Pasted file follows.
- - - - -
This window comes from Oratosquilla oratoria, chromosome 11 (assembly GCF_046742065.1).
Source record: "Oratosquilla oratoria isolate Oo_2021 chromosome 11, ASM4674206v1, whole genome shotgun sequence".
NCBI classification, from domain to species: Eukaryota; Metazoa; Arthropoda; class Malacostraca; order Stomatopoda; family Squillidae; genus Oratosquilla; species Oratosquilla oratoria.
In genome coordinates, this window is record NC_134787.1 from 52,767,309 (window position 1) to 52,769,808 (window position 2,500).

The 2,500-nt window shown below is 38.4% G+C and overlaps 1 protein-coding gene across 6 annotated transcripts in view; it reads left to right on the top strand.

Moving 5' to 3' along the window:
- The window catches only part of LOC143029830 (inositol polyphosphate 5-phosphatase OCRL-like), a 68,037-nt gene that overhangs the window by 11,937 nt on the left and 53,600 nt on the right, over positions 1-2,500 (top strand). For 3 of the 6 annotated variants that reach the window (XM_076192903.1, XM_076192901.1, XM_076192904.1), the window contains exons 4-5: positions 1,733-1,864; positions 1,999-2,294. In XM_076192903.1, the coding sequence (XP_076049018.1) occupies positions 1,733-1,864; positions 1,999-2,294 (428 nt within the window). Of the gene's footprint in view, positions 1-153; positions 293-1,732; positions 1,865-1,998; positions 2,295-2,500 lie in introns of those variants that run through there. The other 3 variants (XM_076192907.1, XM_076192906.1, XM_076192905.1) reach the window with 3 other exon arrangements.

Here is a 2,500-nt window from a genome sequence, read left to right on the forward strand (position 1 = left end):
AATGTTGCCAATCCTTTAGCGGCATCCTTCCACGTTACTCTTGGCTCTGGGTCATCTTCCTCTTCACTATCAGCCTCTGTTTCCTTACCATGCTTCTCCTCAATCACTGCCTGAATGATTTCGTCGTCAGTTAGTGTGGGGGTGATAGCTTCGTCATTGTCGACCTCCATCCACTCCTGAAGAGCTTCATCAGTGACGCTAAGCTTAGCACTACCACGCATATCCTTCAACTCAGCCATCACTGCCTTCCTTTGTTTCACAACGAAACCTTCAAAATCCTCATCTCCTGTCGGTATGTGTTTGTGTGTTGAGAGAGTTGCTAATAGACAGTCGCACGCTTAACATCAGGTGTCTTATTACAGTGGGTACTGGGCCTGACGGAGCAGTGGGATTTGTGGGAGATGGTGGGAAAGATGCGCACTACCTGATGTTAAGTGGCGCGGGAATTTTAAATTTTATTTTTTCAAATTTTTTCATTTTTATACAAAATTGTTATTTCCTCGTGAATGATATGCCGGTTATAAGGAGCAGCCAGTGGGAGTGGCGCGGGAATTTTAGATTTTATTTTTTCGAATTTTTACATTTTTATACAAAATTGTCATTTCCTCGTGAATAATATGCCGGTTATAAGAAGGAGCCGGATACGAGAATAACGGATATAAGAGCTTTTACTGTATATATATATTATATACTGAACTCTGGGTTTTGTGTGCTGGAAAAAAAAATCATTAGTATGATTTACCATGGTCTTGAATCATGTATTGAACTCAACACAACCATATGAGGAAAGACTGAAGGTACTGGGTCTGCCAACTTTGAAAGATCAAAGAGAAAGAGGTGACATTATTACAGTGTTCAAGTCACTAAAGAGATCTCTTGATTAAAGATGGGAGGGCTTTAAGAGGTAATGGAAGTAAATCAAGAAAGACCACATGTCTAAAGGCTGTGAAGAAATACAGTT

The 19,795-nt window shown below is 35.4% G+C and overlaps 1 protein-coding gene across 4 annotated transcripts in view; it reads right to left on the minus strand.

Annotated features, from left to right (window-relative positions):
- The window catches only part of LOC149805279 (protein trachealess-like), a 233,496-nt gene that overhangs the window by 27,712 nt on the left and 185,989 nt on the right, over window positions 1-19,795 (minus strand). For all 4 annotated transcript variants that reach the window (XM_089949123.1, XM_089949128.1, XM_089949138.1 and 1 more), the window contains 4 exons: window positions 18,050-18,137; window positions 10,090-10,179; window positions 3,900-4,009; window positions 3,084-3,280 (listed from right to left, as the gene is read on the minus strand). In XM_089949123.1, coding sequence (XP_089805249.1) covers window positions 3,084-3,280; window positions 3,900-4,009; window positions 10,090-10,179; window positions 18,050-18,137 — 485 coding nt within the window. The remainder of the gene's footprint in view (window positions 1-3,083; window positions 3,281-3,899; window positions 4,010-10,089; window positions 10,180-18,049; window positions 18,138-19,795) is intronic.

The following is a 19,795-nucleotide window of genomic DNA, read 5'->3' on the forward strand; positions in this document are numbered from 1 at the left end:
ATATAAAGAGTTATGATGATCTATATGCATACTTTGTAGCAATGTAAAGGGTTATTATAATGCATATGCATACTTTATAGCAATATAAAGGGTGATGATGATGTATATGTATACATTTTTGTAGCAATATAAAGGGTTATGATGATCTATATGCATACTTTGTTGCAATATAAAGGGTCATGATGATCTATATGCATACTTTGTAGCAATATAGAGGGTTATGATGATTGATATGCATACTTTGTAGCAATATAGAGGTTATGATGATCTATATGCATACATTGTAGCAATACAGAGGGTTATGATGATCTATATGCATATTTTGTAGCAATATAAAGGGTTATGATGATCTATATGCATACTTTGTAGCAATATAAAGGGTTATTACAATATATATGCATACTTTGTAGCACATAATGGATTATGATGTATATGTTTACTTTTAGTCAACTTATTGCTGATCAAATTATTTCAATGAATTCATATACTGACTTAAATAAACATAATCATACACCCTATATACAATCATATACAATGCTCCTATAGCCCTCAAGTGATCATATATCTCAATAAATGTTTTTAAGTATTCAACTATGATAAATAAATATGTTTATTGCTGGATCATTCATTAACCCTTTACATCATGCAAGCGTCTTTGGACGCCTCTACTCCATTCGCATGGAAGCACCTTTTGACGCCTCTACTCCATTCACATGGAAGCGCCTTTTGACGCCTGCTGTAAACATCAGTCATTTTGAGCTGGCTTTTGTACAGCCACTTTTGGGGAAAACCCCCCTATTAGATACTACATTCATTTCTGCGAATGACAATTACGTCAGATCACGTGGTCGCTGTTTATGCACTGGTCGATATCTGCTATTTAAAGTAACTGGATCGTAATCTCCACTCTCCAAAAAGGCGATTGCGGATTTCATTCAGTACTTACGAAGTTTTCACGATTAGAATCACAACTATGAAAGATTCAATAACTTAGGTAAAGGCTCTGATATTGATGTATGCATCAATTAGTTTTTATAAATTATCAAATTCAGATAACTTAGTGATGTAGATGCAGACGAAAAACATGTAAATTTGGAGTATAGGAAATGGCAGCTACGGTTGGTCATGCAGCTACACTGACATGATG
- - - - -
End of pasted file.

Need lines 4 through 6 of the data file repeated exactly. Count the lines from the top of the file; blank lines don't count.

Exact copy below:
In genome coordinates, this window is record NC_134787.1 from 52,767,309 (window position 1) to 52,769,808 (window position 2,500).

The 2,500-nt window shown below is 38.4% G+C and overlaps 1 protein-coding gene across 6 annotated transcripts in view; it reads left to right on the top strand.

Moving 5' to 3' along the window: